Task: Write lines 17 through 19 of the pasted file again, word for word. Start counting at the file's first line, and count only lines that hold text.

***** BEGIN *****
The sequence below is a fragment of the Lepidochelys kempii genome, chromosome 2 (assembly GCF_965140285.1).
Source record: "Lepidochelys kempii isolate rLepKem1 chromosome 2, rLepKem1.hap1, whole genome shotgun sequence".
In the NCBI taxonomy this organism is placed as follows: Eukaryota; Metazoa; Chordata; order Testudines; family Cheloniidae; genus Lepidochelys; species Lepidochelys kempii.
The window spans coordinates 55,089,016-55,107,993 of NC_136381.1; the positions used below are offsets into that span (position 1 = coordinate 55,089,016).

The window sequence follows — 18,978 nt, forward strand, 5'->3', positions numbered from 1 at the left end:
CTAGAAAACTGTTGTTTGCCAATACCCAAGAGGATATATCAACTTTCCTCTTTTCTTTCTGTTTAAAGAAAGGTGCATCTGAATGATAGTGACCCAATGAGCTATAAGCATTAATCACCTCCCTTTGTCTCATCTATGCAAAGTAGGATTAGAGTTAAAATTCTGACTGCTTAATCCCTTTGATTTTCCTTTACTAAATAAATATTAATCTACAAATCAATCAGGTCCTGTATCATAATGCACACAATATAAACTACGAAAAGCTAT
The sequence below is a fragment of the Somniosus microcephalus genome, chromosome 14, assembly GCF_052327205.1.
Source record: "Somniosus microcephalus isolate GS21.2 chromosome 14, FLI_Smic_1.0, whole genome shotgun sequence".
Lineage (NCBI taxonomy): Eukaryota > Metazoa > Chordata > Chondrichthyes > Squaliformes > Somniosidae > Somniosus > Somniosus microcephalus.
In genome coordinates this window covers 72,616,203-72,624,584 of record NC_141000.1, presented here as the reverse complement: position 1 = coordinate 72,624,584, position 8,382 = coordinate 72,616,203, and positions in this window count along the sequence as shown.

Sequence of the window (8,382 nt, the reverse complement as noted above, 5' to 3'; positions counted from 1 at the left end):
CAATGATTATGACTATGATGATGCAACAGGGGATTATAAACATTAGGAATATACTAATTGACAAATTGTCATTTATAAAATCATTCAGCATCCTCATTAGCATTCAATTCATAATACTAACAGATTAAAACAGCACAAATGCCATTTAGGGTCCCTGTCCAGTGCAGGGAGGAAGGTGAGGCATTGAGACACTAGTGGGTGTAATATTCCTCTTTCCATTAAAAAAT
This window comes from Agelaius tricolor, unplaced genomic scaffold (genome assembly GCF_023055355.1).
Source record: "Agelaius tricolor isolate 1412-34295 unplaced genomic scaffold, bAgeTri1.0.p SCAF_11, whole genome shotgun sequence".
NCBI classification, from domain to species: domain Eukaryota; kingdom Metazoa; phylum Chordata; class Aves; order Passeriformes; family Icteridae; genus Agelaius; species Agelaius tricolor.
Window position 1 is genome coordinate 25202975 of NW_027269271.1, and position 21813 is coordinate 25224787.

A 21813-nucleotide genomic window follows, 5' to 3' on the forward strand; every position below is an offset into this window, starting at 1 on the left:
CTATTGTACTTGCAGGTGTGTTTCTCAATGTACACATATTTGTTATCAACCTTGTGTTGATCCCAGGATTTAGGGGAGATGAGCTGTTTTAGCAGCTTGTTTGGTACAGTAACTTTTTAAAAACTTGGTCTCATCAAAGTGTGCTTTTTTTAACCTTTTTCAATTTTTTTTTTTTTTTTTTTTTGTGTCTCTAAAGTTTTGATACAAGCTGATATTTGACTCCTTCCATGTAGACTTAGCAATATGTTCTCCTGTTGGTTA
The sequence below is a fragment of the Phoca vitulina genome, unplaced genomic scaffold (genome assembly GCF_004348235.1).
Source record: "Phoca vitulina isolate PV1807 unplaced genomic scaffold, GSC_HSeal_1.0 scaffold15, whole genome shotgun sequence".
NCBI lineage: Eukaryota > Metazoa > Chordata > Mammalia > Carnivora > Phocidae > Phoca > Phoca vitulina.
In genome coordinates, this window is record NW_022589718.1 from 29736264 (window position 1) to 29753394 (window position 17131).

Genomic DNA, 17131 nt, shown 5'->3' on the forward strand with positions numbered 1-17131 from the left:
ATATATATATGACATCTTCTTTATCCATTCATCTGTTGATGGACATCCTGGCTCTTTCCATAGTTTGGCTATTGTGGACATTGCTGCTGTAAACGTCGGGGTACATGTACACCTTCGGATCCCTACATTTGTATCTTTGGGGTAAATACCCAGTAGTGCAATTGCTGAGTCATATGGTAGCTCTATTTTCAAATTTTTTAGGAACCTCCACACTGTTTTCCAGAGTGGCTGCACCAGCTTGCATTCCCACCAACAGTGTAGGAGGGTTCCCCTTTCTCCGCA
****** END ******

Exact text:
A 21813-nucleotide genomic window follows, 5' to 3' on the forward strand; every position below is an offset into this window, starting at 1 on the left:
CTATTGTACTTGCAGGTGTGTTTCTCAATGTACACATATTTGTTATCAACCTTGTGTTGATCCCAGGATTTAGGGGAGATGAGCTGTTTTAGCAGCTTGTTTGGTACAGTAACTTTTTAAAAACTTGGTCTCATCAAAGTGTGCTTTTTTTAACCTTTTTCAATTTTTTTTTTTTTTTTTTTTTGTGTCTCTAAAGTTTTGATACAAGCTGATATTTGACTCCTTCCATGTAGACTTAGCAATATGTTCTCCTGTTGGTTA
The sequence below is a fragment of the Phoca vitulina genome, unplaced genomic scaffold (genome assembly GCF_004348235.1).